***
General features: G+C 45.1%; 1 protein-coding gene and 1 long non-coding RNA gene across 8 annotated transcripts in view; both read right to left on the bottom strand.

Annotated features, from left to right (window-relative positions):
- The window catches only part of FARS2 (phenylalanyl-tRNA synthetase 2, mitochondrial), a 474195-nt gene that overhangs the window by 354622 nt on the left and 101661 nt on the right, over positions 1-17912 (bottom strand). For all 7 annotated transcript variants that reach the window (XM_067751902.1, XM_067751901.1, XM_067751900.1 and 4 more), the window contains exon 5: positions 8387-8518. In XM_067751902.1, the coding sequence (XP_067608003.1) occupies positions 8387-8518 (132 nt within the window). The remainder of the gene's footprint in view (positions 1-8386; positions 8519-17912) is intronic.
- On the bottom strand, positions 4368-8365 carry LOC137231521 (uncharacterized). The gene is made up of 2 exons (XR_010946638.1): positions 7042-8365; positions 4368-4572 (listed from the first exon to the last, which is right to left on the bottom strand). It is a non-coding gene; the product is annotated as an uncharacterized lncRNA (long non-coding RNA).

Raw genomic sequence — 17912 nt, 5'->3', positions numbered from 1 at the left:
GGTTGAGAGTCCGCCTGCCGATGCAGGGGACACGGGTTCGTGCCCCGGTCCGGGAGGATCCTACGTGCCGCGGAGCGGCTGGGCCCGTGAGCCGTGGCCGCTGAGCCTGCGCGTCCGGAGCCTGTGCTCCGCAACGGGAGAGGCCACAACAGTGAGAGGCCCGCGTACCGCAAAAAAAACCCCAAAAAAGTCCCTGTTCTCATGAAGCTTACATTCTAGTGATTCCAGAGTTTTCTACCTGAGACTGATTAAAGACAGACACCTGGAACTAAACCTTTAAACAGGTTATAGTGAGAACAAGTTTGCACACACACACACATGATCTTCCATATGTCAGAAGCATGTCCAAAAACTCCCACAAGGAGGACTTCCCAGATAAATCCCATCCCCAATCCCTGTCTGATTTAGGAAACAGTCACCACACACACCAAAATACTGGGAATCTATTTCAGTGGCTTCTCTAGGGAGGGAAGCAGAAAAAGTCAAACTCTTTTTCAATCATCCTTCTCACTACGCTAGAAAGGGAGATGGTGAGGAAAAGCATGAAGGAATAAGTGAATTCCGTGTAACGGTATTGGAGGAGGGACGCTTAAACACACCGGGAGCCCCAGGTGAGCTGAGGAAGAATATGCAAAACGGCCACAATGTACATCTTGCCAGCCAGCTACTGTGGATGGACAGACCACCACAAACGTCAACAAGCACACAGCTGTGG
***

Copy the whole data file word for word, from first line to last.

General features: G+C 45.1%; 1 protein-coding gene and 1 long non-coding RNA gene across 8 annotated transcripts in view; both read right to left on the bottom strand.

Annotated features, from left to right (window-relative positions):
- The window catches only part of FARS2 (phenylalanyl-tRNA synthetase 2, mitochondrial), a 474195-nt gene that overhangs the window by 354622 nt on the left and 101661 nt on the right, over positions 1-17912 (bottom strand). For all 7 annotated transcript variants that reach the window (XM_067751902.1, XM_067751901.1, XM_067751900.1 and 4 more), the window contains exon 5: positions 8387-8518. In XM_067751902.1, the coding sequence (XP_067608003.1) occupies positions 8387-8518 (132 nt within the window). The remainder of the gene's footprint in view (positions 1-8386; positions 8519-17912) is intronic.
- On the bottom strand, positions 4368-8365 carry LOC137231521 (uncharacterized). The gene is made up of 2 exons (XR_010946638.1): positions 7042-8365; positions 4368-4572 (listed from the first exon to the last, which is right to left on the bottom strand). It is a non-coding gene; the product is annotated as an uncharacterized lncRNA (long non-coding RNA).

Raw genomic sequence — 17912 nt, 5'->3', positions numbered from 1 at the left:
GGTTGAGAGTCCGCCTGCCGATGCAGGGGACACGGGTTCGTGCCCCGGTCCGGGAGGATCCTACGTGCCGCGGAGCGGCTGGGCCCGTGAGCCGTGGCCGCTGAGCCTGCGCGTCCGGAGCCTGTGCTCCGCAACGGGAGAGGCCACAACAGTGAGAGGCCCGCGTACCGCAAAAAAAACCCCAAAAAAGTCCCTGTTCTCATGAAGCTTACATTCTAGTGATTCCAGAGTTTTCTACCTGAGACTGATTAAAGACAGACACCTGGAACTAAACCTTTAAACAGGTTATAGTGAGAACAAGTTTGCACACACACACACATGATCTTCCATATGTCAGAAGCATGTCCAAAAACTCCCACAAGGAGGACTTCCCAGATAAATCCCATCCCCAATCCCTGTCTGATTTAGGAAACAGTCACCACACACACCAAAATACTGGGAATCTATTTCAGTGGCTTCTCTAGGGAGGGAAGCAGAAAAAGTCAAACTCTTTTTCAATCATCCTTCTCACTACGCTAGAAAGGGAGATGGTGAGGAAAAGCATGAAGGAATAAGTGAATTCCGTGTAACGGTATTGGAGGAGGGACGCTTAAACACACCGGGAGCCCCAGGTGAGCTGAGGAAGAATATGCAAAACGGCCACAATGTACATCTTGCCAGCCAGCTACTGTGGATGGACAGACCACCACAAACGTCAACAAGCACACAGCTGTGG